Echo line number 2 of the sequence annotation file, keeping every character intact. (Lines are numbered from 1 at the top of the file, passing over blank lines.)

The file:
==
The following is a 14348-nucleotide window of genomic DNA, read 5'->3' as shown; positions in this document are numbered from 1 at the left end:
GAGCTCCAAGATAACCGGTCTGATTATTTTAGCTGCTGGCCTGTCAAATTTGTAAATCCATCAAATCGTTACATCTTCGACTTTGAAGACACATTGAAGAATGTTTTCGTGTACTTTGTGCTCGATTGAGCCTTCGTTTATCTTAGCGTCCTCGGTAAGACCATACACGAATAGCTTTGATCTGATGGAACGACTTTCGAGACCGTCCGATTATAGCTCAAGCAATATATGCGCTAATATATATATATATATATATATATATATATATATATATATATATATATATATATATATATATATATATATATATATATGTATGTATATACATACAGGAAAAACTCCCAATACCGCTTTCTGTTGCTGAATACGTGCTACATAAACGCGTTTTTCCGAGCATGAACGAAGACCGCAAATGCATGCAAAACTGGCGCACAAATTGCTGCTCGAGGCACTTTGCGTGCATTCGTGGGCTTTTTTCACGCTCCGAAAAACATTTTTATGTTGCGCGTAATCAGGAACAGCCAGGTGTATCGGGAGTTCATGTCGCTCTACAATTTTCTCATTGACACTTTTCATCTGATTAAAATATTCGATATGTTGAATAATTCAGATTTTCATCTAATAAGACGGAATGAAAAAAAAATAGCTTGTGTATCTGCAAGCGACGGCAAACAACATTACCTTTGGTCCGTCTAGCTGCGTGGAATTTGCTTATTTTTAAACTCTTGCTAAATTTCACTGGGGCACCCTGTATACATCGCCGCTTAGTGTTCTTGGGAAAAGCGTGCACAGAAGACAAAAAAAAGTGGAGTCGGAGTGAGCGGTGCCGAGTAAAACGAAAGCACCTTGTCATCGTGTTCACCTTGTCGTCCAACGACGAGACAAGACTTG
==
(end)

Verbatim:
GAGCTCCAAGATAACCGGTCTGATTATTTTAGCTGCTGGCCTGTCAAATTTGTAAATCCATCAAATCGTTACATCTTCGACTTTGAAGACACATTGAAGAATGTTTTCGTGTACTTTGTGCTCGATTGAGCCTTCGTTTATCTTAGCGTCCTCGGTAAGACCATACACGAATAGCTTTGATCTGATGGAACGACTTTCGAGACCGTCCGATTATAGCTCAAGCAATATATGCGCTAATATATATATATATATATATATATATATATATATATATATATATATATATATATATATATATATATATATATATATATGTATGTATATACATACAGGAAAAACTCCCAATACCGCTTTCTGTTGCTGAATACGTGCTACATAAACGCGTTTTTCCGAGCATGAACGAAGACCGCAAATGCATGCAAAACTGGCGCACAAATTGCTGCTCGAGGCACTTTGCGTGCATTCGTGGGCTTTTTTCACGCTCCGAAAAACATTTTTATGTTGCGCGTAATCAGGAACAGCCAGGTGTATCGGGAGTTCATGTCGCTCTACAATTTTCTCATTGACACTTTTCATCTGATTAAAATATTCGATATGTTGAATAATTCAGATTTTCATCTAATAAGACGGAATGAAAAAAAAATAGCTTGTGTATCTGCAAGCGACGGCAAACAACATTACCTTTGGTCCGTCTAGCTGCGTGGAATTTGCTTATTTTTAAACTCTTGCTAAATTTCACTGGGGCACCCTGTATACATCGCCGCTTAGTGTTCTTGGGAAAAGCGTGCACAGAAGACAAAAAAAAGTGGAGTCGGAGTGAGCGGTGCCGAGTAAAACGAAAGCACCTTGTCATCGTGTTCACCTTGTCGTCCAACGACGAGACAAGACTTG